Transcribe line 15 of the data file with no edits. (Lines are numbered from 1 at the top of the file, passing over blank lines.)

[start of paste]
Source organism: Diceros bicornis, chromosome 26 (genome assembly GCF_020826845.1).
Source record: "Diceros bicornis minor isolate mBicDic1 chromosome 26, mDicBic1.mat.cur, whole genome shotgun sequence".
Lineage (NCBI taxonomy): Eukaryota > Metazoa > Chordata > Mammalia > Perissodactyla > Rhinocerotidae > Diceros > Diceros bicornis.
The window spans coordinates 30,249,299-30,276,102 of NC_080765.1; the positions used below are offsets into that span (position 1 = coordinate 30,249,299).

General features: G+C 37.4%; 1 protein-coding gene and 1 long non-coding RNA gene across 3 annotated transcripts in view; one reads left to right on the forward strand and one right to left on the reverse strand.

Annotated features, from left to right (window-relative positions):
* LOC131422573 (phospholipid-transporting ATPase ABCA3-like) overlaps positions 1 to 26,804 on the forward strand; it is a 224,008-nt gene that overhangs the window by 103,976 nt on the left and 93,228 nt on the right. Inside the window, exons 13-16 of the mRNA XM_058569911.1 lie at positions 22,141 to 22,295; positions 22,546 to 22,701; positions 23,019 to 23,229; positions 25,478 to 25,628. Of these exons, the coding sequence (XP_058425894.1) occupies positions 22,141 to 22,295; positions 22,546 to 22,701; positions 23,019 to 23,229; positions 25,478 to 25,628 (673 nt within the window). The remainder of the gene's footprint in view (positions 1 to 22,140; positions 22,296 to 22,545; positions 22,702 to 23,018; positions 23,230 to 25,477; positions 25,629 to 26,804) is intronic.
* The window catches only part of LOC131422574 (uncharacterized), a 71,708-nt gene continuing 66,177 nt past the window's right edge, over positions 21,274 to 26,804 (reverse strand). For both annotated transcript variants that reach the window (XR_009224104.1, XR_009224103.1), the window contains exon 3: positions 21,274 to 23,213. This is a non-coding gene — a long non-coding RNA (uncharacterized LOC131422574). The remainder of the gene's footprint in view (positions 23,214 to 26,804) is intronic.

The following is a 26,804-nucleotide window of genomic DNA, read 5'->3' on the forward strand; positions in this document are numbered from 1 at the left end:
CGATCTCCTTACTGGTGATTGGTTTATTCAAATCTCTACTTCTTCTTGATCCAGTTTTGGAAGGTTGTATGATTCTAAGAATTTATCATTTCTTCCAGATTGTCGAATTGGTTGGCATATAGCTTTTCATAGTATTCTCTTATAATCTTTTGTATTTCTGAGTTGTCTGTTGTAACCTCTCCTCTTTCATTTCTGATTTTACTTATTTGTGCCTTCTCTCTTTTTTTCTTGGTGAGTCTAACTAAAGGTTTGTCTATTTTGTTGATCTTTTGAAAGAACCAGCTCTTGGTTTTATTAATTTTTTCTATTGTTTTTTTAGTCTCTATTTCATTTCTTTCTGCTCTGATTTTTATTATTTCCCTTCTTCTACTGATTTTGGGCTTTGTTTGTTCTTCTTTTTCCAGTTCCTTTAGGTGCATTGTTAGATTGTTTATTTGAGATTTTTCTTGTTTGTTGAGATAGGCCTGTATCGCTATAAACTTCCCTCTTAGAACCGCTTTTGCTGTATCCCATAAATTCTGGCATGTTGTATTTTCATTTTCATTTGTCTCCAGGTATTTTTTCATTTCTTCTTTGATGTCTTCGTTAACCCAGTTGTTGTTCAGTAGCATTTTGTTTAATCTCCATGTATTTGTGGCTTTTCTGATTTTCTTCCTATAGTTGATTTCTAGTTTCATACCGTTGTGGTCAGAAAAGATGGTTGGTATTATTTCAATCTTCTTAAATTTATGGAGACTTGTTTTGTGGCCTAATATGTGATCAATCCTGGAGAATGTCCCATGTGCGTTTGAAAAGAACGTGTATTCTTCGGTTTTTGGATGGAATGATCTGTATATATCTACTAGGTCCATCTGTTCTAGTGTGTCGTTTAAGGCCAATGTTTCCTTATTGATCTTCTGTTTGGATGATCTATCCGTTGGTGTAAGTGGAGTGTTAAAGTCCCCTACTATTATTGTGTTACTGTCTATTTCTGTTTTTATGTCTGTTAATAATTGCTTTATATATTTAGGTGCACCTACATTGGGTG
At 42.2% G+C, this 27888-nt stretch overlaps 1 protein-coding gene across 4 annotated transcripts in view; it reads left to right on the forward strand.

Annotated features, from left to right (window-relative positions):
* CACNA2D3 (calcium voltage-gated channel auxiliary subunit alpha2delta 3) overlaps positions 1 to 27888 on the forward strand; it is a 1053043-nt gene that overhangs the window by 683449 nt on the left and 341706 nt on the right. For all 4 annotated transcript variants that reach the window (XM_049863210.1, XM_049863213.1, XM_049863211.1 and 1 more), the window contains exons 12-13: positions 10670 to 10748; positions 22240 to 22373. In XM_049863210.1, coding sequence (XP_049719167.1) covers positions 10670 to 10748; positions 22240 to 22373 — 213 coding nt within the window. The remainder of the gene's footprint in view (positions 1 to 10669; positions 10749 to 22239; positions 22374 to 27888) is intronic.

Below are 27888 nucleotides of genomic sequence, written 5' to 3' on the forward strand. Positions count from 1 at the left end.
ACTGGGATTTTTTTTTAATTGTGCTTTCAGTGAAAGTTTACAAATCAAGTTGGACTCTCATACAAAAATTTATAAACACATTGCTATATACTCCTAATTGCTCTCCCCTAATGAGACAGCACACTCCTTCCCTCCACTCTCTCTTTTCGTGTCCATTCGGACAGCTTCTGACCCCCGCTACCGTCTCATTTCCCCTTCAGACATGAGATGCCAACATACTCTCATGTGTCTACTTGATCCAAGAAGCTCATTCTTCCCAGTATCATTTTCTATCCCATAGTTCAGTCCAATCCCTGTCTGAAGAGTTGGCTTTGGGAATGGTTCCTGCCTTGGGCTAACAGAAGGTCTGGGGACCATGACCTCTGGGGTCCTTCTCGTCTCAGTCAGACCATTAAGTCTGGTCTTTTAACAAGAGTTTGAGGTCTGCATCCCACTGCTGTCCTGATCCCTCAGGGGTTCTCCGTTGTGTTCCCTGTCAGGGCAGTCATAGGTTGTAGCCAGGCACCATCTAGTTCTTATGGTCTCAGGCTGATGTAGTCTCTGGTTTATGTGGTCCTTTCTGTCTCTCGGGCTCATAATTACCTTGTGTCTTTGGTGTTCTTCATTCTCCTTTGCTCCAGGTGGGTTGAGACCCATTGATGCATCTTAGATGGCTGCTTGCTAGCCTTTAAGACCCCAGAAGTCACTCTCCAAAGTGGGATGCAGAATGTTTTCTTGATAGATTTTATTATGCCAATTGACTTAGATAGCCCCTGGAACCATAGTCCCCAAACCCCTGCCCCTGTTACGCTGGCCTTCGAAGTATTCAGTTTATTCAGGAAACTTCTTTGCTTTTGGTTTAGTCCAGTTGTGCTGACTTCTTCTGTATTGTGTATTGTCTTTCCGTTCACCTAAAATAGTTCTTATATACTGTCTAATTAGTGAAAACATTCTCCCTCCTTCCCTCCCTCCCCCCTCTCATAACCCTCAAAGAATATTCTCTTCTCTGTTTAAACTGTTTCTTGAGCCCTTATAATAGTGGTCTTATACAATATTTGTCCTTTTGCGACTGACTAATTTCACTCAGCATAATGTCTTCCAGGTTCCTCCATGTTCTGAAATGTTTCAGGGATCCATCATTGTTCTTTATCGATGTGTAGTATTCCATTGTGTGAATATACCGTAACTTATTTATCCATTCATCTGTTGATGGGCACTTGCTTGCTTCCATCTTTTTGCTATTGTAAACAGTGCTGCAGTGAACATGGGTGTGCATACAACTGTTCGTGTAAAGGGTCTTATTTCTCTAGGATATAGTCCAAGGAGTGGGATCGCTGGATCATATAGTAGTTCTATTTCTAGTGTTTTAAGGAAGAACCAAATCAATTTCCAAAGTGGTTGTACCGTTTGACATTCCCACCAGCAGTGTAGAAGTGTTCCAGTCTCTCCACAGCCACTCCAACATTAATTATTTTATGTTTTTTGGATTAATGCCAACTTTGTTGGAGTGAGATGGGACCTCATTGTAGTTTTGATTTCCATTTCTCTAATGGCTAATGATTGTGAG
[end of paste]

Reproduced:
ACTGGGATTTTTTTTTAATTGTGCTTTCAGTGAAAGTTTACAAATCAAGTTGGACTCTCATACAAAAATTTATAAACACATTGCTATATACTCCTAATTGCTCTCCCCTAATGAGACAGCACACTCCTTCCCTCCACTCTCTCTTTTCGTGTCCATTCGGACAGCTTCTGACCCCCGCTACCGTCTCATTTCCCCTTCAGACATGAGATGCCAACATACTCTCATGTGTCTACTTGATCCAAGAAGCTCATTCTTCCCAGTATCATTTTCTATCCCATAGTTCAGTCCAATCCCTGTCTGAAGAGTTGGCTTTGGGAATGGTTCCTGCCTTGGGCTAACAGAAGGTCTGGGGACCATGACCTCTGGGGTCCTTCTCGTCTCAGTCAGACCATTAAGTCTGGTCTTTTAACAAGAGTTTGAGGTCTGCATCCCACTGCTGTCCTGATCCCTCAGGGGTTCTCCGTTGTGTTCCCTGTCAGGGCAGTCATAGGTTGTAGCCAGGCACCATCTAGTTCTTATGGTCTCAGGCTGATGTAGTCTCTGGTTTATGTGGTCCTTTCTGTCTCTCGGGCTCATAATTACCTTGTGTCTTTGGTGTTCTTCATTCTCCTTTGCTCCAGGTGGGTTGAGACCCATTGATGCATCTTAGATGGCTGCTTGCTAGCCTTTAAGACCCCAGAAGTCACTCTCCAAAGTGGGATGCAGAATGTTTTCTTGATAGATTTTATTATGCCAATTGACTTAGATAGCCCCTGGAACCATAGTCCCCAAACCCCTGCCCCTGTTACGCTGGCCTTCGAAGTATTCAGTTTATTCAGGAAACTTCTTTGCTTTTGGTTTAGTCCAGTTGTGCTGACTTCTTCTGTATTGTGTATTGTCTTTCCGTTCACCTAAAATAGTTCTTATATACTGTCTAATTAGTGAAAACATTCTCCCTCCTTCCCTCCCTCCCCCCTCTCATAACCCTCAAAGAATATTCTCTTCTCTGTTTAAACTGTTTCTTGAGCCCTTATAATAGTGGTCTTATACAATATTTGTCCTTTTGCGACTGACTAATTTCACTCAGCATAATGTCTTCCAGGTTCCTCCATGTTCTGAAATGTTTCAGGGATCCATCATTGTTCTTTATCGATGTGTAGTATTCCATTGTGTGAATATACCGTAACTTATTTATCCATTCATCTGTTGATGGGCACTTGCTTGCTTCCATCTTTTTGCTATTGTAAACAGTGCTGCAGTGAACATGGGTGTGCATACAACTGTTCGTGTAAAGGGTCTTATTTCTCTAGGATATAGTCCAAGGAGTGGGATCGCTGGATCATATAGTAGTTCTATTTCTAGTGTTTTAAGGAAGAACCAAATCAATTTCCAAAGTGGTTGTACCGTTTGACATTCCCACCAGCAGTGTAGAAGTGTTCCAGTCTCTCCACAGCCACTCCAACATTAATTATTTTATGTTTTTTGGATTAATGCCAACTTTGTTGGAGTGAGATGGGACCTCATTGTAGTTTTGATTTCCATTTCTCTAATGGCTAATGATTGTGAG